If one were to base one’s conclusions on the how common it is that “men dressed as women”/”transvestites” are invading public women’s restrooms to engage in unlawful leering or bathroom predation, the occurrences of these is very, very far from common, and these don’t appear to be more common in countries, states, provinces, territories, counties, and municipalities where public accommodation antidiscrimination laws based on gender identity have been put into law.
The burden of proof that should be on the social conservatives to prove that bathroom predation of women and children by “men in dresses”/”transvestites” is really a common occurrence, and that it’s a more common occurrence in countries, states, provinces, territories, counties, and municipalities where public accommodation antidiscrimination laws based on gender identity have been put into law, but to this point it hasn’t been.
What I’m arguing is that the “bathroom bill” meme — the trans-women-are-a-suspect-class-of-predators-of-women-and-children-in-public-bathrooms argument — is yet another red herring argument against civil rights. Social conservatives aren’t really discussing trans people’s use of public bathrooms, but instead are having an ancillary bathroom discussion to argue against ordinary equality for trans people because the fear mongering to this point has often been working. In this incarnation of arguing against civil rights, this “bathroom bill” meme” is an indirect discussion used as a fear mongering tool to oppress the civil rights of trans people in general, and of trans women in particular. To me, the “bathroom bill” argument by social conservatives — an argument even picked up by some transsexuals who are vaginoplasty essentialists — is about the oppressing yet another minority population by changing the subject from ordinary equality to a discussion of trans people’s use of public bathrooms.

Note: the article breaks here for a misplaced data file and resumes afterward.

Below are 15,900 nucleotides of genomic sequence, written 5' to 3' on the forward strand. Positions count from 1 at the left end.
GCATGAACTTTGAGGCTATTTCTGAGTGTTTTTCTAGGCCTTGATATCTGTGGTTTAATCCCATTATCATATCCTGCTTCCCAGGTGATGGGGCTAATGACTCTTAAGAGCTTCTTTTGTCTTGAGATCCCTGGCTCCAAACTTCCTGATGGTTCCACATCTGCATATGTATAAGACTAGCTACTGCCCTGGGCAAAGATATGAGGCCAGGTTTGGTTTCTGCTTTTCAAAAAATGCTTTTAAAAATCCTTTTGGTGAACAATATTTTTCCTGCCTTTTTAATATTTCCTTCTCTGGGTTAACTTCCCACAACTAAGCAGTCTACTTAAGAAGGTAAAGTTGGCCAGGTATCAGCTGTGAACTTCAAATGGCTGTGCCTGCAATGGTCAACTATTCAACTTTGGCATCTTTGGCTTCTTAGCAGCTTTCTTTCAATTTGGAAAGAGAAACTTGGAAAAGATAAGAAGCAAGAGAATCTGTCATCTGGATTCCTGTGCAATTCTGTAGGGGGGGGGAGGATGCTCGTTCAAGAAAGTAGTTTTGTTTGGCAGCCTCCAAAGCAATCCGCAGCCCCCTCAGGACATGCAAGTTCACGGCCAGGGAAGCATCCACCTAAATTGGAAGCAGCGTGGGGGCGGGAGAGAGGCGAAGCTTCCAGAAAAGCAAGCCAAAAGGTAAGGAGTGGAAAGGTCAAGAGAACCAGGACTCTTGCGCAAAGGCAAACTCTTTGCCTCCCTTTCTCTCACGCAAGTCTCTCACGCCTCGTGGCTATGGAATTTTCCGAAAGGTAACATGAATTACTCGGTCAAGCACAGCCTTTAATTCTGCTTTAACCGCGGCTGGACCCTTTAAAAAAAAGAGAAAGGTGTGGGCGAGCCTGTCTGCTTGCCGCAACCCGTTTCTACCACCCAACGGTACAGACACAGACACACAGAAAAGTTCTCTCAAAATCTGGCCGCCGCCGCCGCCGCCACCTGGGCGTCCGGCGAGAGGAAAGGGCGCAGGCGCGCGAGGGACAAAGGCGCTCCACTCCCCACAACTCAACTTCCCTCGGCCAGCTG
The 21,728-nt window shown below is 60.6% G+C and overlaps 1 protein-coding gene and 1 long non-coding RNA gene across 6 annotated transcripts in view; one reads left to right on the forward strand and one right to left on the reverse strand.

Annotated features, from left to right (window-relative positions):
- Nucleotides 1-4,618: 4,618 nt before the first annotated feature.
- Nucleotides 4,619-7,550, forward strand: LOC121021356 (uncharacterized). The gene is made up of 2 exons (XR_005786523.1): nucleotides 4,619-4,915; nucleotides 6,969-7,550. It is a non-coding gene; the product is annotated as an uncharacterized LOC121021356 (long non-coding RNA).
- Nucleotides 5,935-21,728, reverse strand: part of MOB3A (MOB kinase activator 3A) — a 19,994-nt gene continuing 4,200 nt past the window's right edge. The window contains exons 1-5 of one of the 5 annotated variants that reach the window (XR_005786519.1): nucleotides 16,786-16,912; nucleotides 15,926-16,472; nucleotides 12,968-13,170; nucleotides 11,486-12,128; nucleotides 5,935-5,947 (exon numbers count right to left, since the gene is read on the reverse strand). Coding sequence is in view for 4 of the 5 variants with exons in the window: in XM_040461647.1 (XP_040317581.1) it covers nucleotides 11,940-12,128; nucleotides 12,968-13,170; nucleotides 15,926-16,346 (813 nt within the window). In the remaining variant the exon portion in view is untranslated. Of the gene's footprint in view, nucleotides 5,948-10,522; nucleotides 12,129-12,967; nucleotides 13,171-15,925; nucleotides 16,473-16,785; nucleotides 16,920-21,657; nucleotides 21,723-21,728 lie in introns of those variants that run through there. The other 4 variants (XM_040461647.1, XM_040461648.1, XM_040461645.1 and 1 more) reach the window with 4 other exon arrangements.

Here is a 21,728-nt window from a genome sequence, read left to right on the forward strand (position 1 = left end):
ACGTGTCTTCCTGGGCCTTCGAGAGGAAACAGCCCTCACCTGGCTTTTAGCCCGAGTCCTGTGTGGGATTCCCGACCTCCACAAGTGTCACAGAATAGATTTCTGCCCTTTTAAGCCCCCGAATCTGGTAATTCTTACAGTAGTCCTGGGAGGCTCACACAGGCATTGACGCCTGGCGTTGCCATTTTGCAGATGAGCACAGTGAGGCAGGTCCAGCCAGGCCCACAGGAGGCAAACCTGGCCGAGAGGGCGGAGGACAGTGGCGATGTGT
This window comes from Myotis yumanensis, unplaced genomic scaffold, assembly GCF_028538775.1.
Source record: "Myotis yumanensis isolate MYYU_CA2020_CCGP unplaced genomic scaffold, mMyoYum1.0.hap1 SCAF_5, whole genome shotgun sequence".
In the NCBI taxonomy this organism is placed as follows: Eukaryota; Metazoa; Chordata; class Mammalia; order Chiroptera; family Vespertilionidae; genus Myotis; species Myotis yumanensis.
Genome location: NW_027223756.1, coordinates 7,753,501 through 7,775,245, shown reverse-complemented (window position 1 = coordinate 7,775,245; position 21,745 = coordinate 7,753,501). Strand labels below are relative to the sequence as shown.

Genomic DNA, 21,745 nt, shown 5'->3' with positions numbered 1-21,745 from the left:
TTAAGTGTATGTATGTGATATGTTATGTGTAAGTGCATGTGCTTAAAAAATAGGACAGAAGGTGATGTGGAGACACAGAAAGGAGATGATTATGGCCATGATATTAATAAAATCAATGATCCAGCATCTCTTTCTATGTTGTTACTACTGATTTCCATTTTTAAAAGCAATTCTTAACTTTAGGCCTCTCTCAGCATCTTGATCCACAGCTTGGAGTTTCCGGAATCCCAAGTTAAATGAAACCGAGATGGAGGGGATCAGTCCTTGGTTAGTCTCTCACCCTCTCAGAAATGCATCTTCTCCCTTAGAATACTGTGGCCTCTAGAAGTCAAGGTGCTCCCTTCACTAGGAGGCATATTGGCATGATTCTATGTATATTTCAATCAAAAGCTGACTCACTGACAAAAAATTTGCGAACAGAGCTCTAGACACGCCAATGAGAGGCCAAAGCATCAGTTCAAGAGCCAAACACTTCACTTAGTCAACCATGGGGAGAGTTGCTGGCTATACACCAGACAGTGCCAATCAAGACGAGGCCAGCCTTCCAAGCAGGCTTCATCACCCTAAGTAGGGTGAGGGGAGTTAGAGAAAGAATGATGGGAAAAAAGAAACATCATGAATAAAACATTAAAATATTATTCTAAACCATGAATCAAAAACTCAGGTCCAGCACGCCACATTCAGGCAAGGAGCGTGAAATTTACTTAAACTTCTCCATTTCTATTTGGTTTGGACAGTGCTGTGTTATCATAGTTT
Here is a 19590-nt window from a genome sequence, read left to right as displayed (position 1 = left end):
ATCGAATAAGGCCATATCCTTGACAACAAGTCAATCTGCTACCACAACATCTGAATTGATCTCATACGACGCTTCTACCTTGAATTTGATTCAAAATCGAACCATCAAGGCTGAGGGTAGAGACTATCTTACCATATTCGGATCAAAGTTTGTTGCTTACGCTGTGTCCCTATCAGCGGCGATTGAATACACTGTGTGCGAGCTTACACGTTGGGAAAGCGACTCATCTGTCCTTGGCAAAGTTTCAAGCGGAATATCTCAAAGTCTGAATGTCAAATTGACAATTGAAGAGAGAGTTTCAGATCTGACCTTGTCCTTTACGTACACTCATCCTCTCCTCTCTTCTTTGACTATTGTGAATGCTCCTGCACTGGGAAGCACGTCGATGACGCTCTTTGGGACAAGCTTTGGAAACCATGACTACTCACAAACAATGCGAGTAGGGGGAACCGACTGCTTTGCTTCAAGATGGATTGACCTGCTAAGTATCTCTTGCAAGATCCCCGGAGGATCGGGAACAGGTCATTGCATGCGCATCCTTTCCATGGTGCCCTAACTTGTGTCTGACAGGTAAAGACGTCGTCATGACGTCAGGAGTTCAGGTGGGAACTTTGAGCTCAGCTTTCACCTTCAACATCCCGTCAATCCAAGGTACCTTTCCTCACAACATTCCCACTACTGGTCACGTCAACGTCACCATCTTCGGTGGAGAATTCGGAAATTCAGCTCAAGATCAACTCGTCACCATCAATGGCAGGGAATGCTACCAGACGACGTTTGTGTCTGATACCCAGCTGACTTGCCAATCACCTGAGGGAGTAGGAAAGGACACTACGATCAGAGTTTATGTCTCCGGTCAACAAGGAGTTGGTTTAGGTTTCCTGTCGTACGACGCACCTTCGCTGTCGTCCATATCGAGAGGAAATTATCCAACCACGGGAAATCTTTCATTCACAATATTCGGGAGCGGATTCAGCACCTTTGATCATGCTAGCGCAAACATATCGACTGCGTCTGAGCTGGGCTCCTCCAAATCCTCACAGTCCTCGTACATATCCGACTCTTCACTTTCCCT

Let’s not make civil rights about bathrooms yet again.
This discussion of bathrooms is as wrong as can be. We don’t, or at least we shouldn’t, base equality under the law on others’ fears – if we did, we’d still have Jim Crow laws in the American south in part because many white men and women were afraid of what black men may do to white women — many still are afraid. We also wouldn’t have repeal of DADT because of a fear that most gays and lesbians are hypersexual sexual deviants that will leer at and rape their peer servicemembers in latrine and shower facilities. Facts and logic don’t support these fears, but imagined fears are what many in majority society based their oppression of African-Americans, gays, and lesbians upon.
When it comes to previous civil rights movements, we in North America consciously have turned away from denying people in “suspect classes” the ordinary equality they deserve because of fear of what people in suspect classes may do. We base civil rights instead on the idea that all individuals are part of humankind and thus deserve ordinary equality. Our membership in a minority class of people should not determine what our rights are — especially when compared to people who may belong to larger and more powerful classes.
What social conservatives — to include a number people on the religious right — are suggesting is that trans women are members of a suspect class because of their physical characteristics. Therefore, trans people — especially trans women — should be treated as a suspect class not because of who trans people may be as an individuals, but because of their physical characteristics; because of the class of people they belong to; because of physical characteristics and/or the gender marker found on an individual’s birth certificate.
It’s not right to discriminate against people because of the color of their skin, their religious creed, their veteran status, their disabilities, and/or their sexual orientation because we are afraid of what people in particular classes of people may do — specifically because these people are suspect just for belonging to a particular class of people. In the same way, it isn’t right to discriminate against people because of their sex, to include gender identity and expression, because we’re afraid of what members of a particular class may do. Again, we base civil rights on the idea that all individuals are part of humankind and thus deserve ordinary equality — civil rights are human rights.
We do best in our society when we conquer our fears and base our decisions regarding civil equality on facts relating to real harm instead of imagined harm, on logic, and the basic humanity of all peoples. When we don’t do that, we surrender to our lesser angels and end up on the wrong side of civil rights history.
Let me say it again: let’s not make civil rights about bathrooms yet again.